Skip to main content
BFI logo











Screenonline banner
People Apart (1957)

Courtesy of Epilepsy Action

Main image of People Apart (1957)
35mm, black and white, 36 mins
Directed byGuy Brenton
Production CompanyMorse Films
SponsorThe British Epilepsy Association
Written byGuy Brenton
CameramanW.D. Williams

Epileptics and their families talk about the problems of the disease.

Show full synopsis

The social problem documentaries of the post-war era were often films funded by charities seeking equality and understanding for those who remained outsiders within the new social consensus. People Apart was made for a relatively new charitable organisation, the British Epilepsy Association. This Association had been formed to alter the public's prejudice against, and mistaken beliefs about, those suffering from epilepsy. It was the first of a few films the charity commissioned, evidently seeing the potential of the medium to present real sufferers of the condition, on which popular cinema had a poor record; while in the recent American feature The Winning Team (1952) its star, Ronald Reagan, had played an epileptic character, the word epilepsy was never used in the film (apparently at the studio's insistence).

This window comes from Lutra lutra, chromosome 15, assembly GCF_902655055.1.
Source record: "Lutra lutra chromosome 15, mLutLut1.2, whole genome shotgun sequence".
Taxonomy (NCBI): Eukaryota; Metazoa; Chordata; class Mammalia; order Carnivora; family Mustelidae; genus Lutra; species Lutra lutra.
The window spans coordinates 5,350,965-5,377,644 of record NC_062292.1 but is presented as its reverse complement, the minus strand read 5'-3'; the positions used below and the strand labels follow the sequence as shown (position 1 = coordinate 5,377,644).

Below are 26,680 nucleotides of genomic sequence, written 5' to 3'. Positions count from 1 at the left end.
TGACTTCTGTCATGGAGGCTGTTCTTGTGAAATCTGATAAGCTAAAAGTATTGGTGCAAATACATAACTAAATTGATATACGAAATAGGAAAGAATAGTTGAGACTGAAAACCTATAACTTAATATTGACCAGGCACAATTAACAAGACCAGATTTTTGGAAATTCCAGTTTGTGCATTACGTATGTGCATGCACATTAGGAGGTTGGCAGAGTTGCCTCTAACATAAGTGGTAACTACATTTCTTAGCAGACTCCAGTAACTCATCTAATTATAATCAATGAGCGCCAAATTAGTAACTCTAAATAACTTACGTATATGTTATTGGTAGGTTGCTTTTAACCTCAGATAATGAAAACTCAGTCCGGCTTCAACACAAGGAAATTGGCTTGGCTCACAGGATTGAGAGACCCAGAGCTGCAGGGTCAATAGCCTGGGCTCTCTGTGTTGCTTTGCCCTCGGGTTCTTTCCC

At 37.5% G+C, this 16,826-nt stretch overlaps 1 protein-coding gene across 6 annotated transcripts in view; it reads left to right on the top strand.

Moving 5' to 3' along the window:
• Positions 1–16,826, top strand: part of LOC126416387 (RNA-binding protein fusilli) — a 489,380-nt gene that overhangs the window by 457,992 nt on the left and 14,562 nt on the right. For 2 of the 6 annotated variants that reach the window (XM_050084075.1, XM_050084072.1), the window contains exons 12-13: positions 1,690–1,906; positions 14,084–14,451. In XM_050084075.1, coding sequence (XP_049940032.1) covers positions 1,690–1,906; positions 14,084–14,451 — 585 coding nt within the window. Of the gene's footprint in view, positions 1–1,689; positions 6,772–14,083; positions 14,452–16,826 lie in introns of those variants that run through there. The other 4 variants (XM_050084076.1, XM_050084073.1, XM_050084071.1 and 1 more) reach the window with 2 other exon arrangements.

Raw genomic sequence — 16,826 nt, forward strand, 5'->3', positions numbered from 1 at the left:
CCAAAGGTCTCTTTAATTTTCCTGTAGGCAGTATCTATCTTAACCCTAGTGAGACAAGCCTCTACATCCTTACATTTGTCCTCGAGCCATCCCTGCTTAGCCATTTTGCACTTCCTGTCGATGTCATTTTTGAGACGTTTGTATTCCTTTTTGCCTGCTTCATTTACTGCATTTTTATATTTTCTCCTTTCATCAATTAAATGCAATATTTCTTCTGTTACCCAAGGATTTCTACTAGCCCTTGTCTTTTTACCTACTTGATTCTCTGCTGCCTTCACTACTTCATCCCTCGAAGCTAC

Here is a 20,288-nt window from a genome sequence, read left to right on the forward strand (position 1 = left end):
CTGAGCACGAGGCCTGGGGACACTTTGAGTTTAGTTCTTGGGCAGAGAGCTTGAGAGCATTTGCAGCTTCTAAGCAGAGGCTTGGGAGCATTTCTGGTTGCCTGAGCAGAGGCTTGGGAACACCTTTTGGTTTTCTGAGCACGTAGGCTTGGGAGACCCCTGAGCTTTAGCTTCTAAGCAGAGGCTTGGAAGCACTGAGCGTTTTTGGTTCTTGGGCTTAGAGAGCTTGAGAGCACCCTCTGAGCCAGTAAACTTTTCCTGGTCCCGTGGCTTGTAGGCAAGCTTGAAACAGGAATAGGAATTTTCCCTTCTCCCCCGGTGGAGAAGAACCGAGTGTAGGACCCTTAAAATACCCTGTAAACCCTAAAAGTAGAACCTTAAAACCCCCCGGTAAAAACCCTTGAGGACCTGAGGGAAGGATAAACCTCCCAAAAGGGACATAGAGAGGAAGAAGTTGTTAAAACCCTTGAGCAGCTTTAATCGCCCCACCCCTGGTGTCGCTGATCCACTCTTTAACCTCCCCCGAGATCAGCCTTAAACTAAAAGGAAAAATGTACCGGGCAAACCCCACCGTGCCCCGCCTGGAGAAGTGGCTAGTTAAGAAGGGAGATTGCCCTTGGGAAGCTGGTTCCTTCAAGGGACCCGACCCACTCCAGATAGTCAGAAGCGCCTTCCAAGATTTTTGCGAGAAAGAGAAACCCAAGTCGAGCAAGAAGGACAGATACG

This documentary has no such obfuscation; its effectiveness comes from the personal and unscripted accounts of epilepsy sufferers who candidly describe their experiences of the condition, the discrimination they have encountered because of it, and their determination to not be limited by either. The people featured are allowed room to emerge as individuals, a process assisted by the close photography, which celebrates their personhood, especially in the closing shots where they turn to look defiantly into the camera and at the audience.

Sight & Sound once described Guy Brenton's "determination towards a purposeful and humane use of the film" as "one of the most promising signs for the future of our documentary". People Apart reveals that promise and humane purpose, though he seems to have been drawn repeatedly to those ostracised from society, finding in them some affinity with his own marginality.

The film was previewed at the Royal College of Surgeons in April 1957 and widely reviewed in the medical and scientific press. The British Epilepsy Association made prints on 16mm and 35mm available for hire by medical and welfare groups but also hoped it would be shown publicly. However, the BEA are reputed to have commented that it should be given an X certificate because of the epileptic fit depicted. While theatrical exhibition appears to have proved difficult, the film did gain access to a larger audience when it was shown within the BBC's current affairs programme Panorama later in 1957. The following year it was exhibited to influential viewers when it was shown to politicians at the House of Commons as part of the charity's launch of National Epilepsy Week.

James Piers Taylor

*This film is included in the BFI DVD compilation 'Shadows of Progress: Documentary Film in Post-War Britain 1951-1977'.

Click titles to see or read more

Video Clips
1. Symptoms (3:56)
2. Nine drugs a day (3:31)
3. Children with epilepsy (4:27)
Brenton, Guy (1927-94)
Postwar Documentary